Volume 43, Number 171,
October-December 2012
Structural Limits on Economic Development:
Brazil (1950-2005)
Bibiana Medialdea

Figure 4. Personal Distribution of Income: 1976 — 2005 (% of total income)

Source: ipea Data (Social Studies Directory) calculated based on the Pesquisa Nacional por Amostra de Domicílios prepared by the ibge. Can be consulted at the portal: http://www.ipeadata.gov.br/.

First, landholders, who hegemonized the primary export model, were relegated as a capitalist faction as industrialization driven by the isi strategy advanced. Some families of landowners kept some presence in the Agriculture-Food sector (soy, red meat, coffee, sugar cane, cotton) and natural resources. In any event, these industrial activities, oriented towards exporting, maintained a weak connection with the whole of the industrial fabric.

National companies, the so-called “weak leg of the tripod,” have always played a subsidiary role in the country’s industrial dynamics, focusing on traditional productive and commercial activities and in activities to supply foreign companies. Since the end of the 1970s, with a high level of foreign penetration in the industrial sector, control of national capital has been concentrated in the branches of clothing and footwear, food and drinks, editing and graphics activities and furnishings (Gonçalves, 1999: 116-118). This type of massive consumer good is the only profitable productive segment that Brazilian capital has been able to access. The more sophisticated market of consumer goods is controlled by foreign companies, while the precarious nature of the productive structure means that there is an inexistence of sufficient profitability in the production of capital goods. Likewise, the production of intermediate goods and basic services is mainly carried out through state enterprises, and later passes into the hands of foreign capital through privatizations. As a consequence, their specialization in a segment with low levels of capitalization and technological dynamism, and whose growth potential is limited by the meager purchasing power of the majority of the population, results in limited levels of investment and generates scarce demand for production goods.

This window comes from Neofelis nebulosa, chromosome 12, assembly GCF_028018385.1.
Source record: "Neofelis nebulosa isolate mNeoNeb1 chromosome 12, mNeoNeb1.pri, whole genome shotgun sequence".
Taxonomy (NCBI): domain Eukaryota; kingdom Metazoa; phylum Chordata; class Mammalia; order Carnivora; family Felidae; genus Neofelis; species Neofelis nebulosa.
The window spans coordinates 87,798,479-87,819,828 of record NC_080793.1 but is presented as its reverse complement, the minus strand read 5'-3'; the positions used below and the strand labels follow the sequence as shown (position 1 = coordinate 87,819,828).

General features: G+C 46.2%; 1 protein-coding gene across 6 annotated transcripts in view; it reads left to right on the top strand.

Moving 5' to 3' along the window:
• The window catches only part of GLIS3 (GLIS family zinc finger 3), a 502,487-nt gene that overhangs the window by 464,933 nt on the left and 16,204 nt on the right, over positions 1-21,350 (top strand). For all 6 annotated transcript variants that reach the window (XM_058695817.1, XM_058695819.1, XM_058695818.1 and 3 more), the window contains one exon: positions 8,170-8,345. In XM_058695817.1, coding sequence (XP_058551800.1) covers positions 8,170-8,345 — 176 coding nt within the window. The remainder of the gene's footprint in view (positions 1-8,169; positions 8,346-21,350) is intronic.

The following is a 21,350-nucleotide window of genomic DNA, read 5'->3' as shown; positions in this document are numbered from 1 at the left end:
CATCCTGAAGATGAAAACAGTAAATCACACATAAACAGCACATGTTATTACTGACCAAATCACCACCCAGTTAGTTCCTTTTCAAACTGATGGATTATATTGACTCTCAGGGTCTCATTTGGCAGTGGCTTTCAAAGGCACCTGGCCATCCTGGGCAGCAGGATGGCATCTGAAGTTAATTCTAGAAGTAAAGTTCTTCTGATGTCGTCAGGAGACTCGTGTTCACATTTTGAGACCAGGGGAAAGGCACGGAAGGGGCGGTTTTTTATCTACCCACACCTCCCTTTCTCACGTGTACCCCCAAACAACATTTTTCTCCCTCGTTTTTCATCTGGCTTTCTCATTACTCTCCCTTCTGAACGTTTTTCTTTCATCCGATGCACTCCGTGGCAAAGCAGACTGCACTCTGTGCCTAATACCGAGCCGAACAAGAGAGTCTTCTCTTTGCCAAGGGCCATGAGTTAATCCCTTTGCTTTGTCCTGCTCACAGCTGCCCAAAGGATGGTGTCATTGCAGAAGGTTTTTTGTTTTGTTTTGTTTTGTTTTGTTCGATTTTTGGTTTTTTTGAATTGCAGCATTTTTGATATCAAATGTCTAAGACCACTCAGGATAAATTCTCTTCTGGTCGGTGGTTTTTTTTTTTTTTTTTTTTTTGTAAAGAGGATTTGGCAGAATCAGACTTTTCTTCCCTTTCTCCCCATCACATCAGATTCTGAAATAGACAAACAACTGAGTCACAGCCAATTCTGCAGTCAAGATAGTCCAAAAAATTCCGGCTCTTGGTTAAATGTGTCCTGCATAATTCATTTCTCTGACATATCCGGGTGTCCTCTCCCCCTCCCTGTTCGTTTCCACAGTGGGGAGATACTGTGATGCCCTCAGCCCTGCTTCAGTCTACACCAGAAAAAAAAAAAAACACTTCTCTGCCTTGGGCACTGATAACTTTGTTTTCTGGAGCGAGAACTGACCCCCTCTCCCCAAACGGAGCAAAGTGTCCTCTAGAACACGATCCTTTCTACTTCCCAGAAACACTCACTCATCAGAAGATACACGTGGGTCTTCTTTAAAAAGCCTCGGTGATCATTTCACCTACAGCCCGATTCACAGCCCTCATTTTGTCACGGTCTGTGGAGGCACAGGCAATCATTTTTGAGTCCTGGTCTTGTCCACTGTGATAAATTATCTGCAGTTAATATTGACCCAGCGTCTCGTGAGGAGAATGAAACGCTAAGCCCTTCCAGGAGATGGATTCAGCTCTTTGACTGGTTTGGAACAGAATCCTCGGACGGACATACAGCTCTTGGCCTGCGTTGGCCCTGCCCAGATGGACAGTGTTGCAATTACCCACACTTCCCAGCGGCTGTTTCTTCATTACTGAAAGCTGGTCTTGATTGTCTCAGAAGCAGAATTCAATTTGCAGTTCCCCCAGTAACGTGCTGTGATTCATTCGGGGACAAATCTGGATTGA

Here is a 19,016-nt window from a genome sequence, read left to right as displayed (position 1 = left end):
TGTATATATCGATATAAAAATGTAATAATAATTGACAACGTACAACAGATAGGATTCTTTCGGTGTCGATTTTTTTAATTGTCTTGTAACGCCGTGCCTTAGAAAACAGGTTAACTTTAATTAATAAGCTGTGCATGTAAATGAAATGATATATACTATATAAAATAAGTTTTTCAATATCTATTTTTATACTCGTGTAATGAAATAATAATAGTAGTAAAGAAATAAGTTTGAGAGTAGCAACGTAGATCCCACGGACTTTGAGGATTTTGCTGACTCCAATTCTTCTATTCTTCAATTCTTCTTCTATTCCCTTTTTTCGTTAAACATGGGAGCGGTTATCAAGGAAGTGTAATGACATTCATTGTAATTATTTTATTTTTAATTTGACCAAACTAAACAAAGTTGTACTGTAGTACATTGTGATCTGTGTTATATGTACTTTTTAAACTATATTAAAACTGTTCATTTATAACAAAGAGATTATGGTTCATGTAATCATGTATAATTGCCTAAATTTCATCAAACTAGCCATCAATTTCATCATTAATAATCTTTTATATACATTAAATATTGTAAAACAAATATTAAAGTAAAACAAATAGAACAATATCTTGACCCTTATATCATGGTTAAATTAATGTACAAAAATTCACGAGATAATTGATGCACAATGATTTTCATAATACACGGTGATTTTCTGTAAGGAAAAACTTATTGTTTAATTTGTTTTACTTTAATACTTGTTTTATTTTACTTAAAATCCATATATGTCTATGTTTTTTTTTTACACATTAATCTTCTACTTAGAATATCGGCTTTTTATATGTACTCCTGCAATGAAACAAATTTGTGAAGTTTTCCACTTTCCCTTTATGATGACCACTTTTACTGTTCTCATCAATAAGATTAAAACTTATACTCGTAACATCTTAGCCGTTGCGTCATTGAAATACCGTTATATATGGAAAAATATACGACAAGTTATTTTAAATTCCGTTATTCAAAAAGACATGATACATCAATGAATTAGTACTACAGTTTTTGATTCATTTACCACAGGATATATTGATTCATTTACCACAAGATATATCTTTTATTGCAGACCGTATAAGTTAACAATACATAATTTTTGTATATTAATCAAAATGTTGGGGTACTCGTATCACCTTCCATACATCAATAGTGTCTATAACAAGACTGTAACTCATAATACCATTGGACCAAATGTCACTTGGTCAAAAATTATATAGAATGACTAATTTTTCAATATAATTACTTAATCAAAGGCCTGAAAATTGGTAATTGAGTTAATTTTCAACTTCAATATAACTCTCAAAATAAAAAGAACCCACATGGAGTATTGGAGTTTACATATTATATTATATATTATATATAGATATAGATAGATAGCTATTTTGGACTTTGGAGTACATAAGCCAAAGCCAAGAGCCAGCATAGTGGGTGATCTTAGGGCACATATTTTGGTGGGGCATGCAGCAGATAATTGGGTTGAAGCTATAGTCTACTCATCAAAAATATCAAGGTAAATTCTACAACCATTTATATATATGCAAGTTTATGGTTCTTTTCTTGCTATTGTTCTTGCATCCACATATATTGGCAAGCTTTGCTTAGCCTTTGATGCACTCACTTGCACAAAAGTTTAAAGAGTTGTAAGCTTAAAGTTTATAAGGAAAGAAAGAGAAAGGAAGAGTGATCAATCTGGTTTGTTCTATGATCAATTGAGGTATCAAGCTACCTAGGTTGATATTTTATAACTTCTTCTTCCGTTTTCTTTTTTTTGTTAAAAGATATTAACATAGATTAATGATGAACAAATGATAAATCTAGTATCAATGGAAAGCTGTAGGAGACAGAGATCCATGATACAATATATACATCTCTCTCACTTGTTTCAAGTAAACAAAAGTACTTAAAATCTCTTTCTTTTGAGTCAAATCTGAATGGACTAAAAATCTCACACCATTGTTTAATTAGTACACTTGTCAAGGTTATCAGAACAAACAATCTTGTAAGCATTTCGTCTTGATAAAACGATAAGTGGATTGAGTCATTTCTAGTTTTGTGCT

Thirdly, national financial capital does not play a main role until the 1980s. Until then, the State, through productive state enterprises and the state bank, assumes the main role in the industrialization process. Starting with the external debt crisis in a context of adjustment policies, the private banking sector begins to form. This sector is born with a high propensity for profits that feed the financial business and make possible indexed debt bonds issued by the state. In the 1990s, in a context of financial liberalization, a monetary policy favorable to creditors, privatizations and a massive injection of foreign capital, this capitalist faction is definitively consolidated, and its contribution to business financing and private consumption is rather low (Medialdea, 2010).

Finally, international capital has participated more and more in the country’s economic dynamics over time. Since the 1970s, it has controlled the production of a large part of durable consumer goods, that is, the products for which there is the highest demand, which allows for important profits and stimulates investing dynamics. In this way, although foreign capital expatriated a large amount of profits earned, it also made considerable reinvestments and with this, favored growth in investment and production, up through the end of the 1970s. However, following the collapse of the isi strategy, reinvestment of the profits obtained by foreign capital in the country notably fell. Motivation to invest once again improved in the 1990s, thanks to the new context of liberalization, external opening and large privatizations in attractive sectors.

To summarize, the position that different types of businesses have in economic activity became an unfavorable factor for sustained investment growth, and, as such, for the transformation of productive specialization, greater technological progress, an increase in productivity and other features that require the accumulation dynamics of a more developed economy. That is why when the State (which sustained the growth recorded between 1950 and 1980) was removed from economic activity, different groups of foreign and national capital ended up holding, to various degrees, the economic power and maintaining a weak investment dynamic.

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PROBLEMAS DEL DESARROLLO. REVISTA LATINOAMERICANA DE ECONOMÍA, Volume 49, Number 195 October-December 2018 is a quarterly publication by the Universidad Nacional Autónoma de México, Ciudad Universitaria, Coyoacán, CP 04510, México, D.F. by Instituto de Investigaciones Económicas, Circuito Mario de la Cueva, Ciudad Universitaria, Coyoacán,
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